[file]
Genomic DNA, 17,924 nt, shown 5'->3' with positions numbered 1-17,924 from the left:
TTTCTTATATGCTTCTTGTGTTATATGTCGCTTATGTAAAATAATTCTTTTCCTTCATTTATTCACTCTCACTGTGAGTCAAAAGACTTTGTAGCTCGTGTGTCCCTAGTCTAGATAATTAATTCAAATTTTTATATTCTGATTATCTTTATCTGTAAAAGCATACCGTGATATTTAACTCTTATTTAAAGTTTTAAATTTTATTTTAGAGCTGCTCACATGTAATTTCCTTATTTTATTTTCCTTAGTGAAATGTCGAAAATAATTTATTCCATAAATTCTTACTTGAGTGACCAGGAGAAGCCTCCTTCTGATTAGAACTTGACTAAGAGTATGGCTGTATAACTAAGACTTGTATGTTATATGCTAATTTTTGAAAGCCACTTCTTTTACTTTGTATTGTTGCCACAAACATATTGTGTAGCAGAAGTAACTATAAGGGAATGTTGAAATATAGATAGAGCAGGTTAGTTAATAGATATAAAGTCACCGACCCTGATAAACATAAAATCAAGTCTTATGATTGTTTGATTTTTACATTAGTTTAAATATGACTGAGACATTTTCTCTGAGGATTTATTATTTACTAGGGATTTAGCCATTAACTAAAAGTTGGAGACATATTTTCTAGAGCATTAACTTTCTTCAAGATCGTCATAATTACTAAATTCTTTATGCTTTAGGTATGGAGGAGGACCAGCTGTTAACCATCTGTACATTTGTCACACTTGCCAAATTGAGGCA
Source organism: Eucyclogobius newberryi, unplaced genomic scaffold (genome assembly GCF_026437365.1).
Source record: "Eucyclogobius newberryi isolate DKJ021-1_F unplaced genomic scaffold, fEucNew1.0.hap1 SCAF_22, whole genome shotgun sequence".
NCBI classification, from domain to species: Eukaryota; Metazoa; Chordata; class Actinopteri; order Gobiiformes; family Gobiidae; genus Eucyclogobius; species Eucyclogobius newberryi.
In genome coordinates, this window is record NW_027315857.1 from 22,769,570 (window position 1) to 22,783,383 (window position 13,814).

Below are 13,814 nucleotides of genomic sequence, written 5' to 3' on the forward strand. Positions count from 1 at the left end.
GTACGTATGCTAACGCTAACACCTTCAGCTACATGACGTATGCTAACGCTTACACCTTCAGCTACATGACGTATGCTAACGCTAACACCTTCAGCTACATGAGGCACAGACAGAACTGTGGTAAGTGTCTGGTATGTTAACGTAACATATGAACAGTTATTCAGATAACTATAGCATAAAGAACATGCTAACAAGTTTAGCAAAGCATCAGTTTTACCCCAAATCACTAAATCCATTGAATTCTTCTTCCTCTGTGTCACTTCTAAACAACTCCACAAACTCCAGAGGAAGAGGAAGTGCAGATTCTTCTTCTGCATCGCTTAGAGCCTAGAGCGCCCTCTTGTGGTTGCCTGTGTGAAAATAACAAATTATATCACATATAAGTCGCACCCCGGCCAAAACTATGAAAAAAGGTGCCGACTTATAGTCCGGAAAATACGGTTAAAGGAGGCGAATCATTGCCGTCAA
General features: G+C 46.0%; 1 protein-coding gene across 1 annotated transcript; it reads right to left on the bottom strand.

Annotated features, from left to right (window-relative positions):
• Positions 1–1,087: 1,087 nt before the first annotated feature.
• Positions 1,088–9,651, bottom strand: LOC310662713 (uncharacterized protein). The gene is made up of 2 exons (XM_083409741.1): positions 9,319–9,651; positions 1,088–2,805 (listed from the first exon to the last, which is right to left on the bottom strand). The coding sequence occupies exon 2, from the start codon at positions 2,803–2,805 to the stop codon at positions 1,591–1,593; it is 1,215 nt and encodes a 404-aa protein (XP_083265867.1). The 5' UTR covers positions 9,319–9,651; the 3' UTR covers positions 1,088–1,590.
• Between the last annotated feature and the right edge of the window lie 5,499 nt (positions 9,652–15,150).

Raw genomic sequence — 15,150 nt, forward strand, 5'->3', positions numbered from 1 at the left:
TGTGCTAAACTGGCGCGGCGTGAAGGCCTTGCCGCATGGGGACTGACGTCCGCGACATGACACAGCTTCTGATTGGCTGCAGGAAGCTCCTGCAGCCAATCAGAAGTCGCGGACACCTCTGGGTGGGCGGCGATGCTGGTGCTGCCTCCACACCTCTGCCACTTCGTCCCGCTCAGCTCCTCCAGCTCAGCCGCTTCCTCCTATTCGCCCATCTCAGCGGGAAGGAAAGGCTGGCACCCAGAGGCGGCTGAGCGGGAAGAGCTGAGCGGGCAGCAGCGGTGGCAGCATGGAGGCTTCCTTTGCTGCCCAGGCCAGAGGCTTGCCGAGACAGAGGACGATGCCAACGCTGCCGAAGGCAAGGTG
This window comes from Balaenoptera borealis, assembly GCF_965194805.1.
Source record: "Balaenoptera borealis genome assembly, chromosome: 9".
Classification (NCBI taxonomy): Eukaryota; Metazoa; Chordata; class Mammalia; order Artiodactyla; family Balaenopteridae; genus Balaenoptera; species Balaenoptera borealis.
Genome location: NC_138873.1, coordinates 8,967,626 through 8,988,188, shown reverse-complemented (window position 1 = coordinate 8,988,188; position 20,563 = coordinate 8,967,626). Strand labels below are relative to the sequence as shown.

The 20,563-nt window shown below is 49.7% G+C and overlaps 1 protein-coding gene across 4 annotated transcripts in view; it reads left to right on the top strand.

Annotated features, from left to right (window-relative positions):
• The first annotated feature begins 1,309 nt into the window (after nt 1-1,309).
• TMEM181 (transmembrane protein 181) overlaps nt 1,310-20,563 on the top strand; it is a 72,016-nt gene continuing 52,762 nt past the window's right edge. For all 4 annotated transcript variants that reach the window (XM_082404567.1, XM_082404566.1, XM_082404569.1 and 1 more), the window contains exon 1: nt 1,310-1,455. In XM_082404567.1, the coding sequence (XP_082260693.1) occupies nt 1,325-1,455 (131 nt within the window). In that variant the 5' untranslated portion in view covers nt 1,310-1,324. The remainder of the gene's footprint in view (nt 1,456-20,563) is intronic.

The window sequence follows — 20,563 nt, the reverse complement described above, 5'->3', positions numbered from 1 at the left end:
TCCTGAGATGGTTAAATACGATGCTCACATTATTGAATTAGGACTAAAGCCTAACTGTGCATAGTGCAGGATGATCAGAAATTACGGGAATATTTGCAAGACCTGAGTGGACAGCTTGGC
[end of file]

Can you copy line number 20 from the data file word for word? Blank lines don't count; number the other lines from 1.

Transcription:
The 20,563-nt window shown below is 49.7% G+C and overlaps 1 protein-coding gene across 4 annotated transcripts in view; it reads left to right on the top strand.